There's a fairly good chance that you won't have your text's bank byte load in your log; it very well might happen before the actual pointer load. But it'll give you a good starting point, and you can get to a point where your game is about to load text but hasn't yet, enable CPU tracing, trigger the text, and turn off CPU tracing when it's on-screen. The whole thing will have (or at least should have) ended up in your trace log in this case; from there it's just a case of reading backwards from where you found your text load.

How you approach this is up to you. You might decide to move the data, you might decide to go with a 24-bit routine. The latter is more useful if you cannot fit all of your text in an entire LoROM/HiROM bank, but the former is probably easier.

Quote
The text starts at the adress 07609A.
That makes the pointer 9A60 at the adress 76090, so the pointer table starts at 76090.

This tells me that your game is probably HiROM. That means you have 64K of space per bank to work with, not 32 :)
« Last Edit: August 05, 2014, 05:59:10 pm by Gideon Zhi »

gorgyrip

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Re: Expanding SNES pointer tables from 2-byte to 3-byte
« Reply #3 on: August 06, 2014, 09:00:41 am »
OK. I started the debugger  and entered a read breakpoint at $C7:6090 (the pointer adress).
Right before the text, the debugger snaps and i get this:
$C7/5869 B7 57       LDA [$57],y[$C7:6090]   A:6090 X:0184 Y:0000 P:envMxdiZc

What should i do next?
The document i'm using mentions this:
Note the [] indicates "long" addressing mode, where the ROM bank is read along with the address. This instruction means a 3-byte pointer to the text is stored at RAM offset $57-59 (+ the value of the D register, in the bank in the DB register)"
How can i find the values of D and DB?

Gideon Zhi

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Re: Expanding SNES pointer tables from 2-byte to 3-byte
« Reply #4 on: August 06, 2014, 11:02:41 am »
How can i find the values of D and DB?

Uncheck squelch. This is the most pointless option and I have no idea why it's enabled by default.

gorgyrip

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Re: Expanding SNES pointer tables from 2-byte to 3-byte
« Reply #5 on: August 06, 2014, 11:32:17 am »
Uncked. Thanx. Now I get this:
$C7/5869 B7 57       LDA [$57],y[$C7:6090]   A:6090 X:0184 Y:0000 D:0000 DB:00 S:0187 P:envMxdiZc HC:0998 VC:030 FC:47 I:00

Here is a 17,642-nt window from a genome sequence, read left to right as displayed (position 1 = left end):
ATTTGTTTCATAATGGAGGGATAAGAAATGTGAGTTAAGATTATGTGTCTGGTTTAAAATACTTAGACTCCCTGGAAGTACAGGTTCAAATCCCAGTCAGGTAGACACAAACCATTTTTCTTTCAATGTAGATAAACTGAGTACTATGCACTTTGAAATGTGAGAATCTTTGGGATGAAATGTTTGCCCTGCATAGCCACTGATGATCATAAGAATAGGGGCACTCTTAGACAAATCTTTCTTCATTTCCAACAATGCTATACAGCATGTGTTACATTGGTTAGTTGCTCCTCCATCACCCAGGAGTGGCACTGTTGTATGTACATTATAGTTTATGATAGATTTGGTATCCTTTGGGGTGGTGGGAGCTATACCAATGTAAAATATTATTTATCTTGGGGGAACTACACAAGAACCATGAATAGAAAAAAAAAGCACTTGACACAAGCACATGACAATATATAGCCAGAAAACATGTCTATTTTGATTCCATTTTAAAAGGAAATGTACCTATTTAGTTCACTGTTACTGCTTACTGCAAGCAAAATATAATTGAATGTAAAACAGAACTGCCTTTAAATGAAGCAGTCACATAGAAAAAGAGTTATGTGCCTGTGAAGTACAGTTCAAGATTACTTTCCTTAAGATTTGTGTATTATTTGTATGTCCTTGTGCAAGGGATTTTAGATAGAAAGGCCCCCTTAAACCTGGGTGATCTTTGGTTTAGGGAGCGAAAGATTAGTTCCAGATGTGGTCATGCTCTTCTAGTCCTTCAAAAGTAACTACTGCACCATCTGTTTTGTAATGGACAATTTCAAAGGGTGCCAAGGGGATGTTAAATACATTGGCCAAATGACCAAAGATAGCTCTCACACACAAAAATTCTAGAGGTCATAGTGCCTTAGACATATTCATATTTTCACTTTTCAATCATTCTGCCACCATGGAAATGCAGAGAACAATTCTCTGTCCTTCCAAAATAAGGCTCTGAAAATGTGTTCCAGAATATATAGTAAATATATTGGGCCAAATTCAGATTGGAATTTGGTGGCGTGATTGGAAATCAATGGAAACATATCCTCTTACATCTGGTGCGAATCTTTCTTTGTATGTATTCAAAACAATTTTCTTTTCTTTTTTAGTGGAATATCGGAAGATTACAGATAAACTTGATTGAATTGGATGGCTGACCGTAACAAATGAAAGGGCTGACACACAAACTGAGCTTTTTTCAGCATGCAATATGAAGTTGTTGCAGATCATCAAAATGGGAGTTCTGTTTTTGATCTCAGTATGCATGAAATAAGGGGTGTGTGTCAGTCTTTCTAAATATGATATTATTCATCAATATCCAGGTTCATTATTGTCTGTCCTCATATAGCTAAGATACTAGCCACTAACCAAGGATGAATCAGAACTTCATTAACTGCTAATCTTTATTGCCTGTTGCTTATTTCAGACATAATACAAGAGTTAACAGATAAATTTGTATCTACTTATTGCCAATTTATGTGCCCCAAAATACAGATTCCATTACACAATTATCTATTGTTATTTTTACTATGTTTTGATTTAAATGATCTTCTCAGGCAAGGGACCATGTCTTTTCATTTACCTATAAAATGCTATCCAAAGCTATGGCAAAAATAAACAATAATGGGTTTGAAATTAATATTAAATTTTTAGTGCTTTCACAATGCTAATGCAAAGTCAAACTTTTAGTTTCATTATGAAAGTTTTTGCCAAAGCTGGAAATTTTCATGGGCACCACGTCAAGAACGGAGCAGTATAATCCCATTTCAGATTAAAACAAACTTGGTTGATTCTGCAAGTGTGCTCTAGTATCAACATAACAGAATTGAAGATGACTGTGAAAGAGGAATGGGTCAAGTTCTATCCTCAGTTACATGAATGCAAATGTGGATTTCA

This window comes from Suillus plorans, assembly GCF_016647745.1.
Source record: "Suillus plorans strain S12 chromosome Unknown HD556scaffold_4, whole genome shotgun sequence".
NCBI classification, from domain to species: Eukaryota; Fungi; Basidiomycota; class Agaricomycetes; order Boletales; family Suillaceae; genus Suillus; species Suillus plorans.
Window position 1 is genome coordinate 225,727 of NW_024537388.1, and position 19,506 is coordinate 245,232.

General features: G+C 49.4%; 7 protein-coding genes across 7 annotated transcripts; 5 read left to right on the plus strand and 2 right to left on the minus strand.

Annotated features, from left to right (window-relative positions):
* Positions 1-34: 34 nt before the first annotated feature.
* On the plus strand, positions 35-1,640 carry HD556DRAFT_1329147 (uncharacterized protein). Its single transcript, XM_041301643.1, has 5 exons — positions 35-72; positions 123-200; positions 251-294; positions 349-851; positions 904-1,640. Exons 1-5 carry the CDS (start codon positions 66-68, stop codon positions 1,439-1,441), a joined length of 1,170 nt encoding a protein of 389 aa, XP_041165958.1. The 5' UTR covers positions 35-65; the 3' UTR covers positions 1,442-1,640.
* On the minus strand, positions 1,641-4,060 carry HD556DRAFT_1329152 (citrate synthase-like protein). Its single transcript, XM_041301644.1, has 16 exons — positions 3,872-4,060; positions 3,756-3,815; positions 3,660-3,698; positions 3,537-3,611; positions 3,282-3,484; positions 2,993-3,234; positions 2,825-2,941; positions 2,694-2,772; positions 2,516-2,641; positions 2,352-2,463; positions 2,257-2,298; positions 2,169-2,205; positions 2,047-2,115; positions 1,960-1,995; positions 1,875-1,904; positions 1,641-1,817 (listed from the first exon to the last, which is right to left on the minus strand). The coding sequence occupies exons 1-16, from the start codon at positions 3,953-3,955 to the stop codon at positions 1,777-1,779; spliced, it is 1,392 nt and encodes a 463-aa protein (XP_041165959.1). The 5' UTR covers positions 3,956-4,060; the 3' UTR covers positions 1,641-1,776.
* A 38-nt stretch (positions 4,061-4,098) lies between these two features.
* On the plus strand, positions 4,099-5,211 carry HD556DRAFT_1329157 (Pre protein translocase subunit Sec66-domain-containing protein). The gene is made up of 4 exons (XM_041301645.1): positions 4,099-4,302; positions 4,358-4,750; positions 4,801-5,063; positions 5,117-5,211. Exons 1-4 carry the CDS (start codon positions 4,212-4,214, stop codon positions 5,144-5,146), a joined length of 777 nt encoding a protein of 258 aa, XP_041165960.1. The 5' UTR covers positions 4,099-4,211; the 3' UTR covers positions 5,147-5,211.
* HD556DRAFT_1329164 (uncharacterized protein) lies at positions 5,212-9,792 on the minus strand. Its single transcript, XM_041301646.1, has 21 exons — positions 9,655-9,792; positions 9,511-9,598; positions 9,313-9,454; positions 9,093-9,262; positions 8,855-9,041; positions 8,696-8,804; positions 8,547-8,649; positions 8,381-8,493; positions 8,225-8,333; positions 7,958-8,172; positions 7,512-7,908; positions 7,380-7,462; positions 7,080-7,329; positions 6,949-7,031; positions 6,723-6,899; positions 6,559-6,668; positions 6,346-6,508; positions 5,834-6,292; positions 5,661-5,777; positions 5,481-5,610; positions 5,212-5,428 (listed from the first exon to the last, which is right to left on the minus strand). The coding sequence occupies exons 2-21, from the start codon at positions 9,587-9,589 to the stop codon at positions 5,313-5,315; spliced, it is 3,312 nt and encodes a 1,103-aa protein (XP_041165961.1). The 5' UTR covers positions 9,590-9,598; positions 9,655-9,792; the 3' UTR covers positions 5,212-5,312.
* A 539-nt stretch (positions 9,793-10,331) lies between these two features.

According to the document above, then pointer would be stored at 00:0057.
I assume that's the RAM adress.
What next

Gideon Zhi

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Re: Expanding SNES pointer tables from 2-byte to 3-byte
« Reply #6 on: August 06, 2014, 11:34:00 am »
Uncked. Thanx. Now I get this:
$C7/5869 B7 57       LDA [$57],y[$C7:6090]   A:6090 X:0184 Y:0000 D:0000 DB:00 S:0187 P:envMxdiZc HC:0998 VC:030 FC:47 I:00
According to the document above, then pointer would be stored at 00:0057.
I assume that's the RAM adress.
What next

Not quite; the pointer to the pointer is stored at 0057. You have to figure out where the game's putting the pointer and how it's using that to access its text.

gorgyrip

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Re: Expanding SNES pointer tables from 2-byte to 3-byte
« Reply #7 on: August 06, 2014, 12:23:19 pm »
Please teach me how to do that.

Gideon Zhi

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Re: Expanding SNES pointer tables from 2-byte to 3-byte
« Reply #8 on: August 06, 2014, 01:56:34 pm »
There's only so much I can do; you'll have to learn some 65816 and read the code. But I'll offer a tip.

You've identified where the pointer's being loaded. From there, identify where the actual text is being loaded. At least some if not all of the logic that gets the program from loading the pointer to loading the text is going to be somewhere in between those two loads.

KingMike

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Re: Expanding SNES pointer tables from 2-byte to 3-byte
« Reply #9 on: August 06, 2014, 03:08:45 pm »
Uncheck squelch. This is the most pointless option and I have no idea why it's enabled by default.

Maybe made on old PCs that would choke on large text files (but then I assume that's what the Split option was for).
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Gideon Zhi

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Re: Expanding SNES pointer tables from 2-byte to 3-byte
« Reply #10 on: August 06, 2014, 03:22:22 pm »
Maybe made on old PCs that would choke on large text files (but then I assume that's what the Split option was for).

That's what the Trace Once option is for :/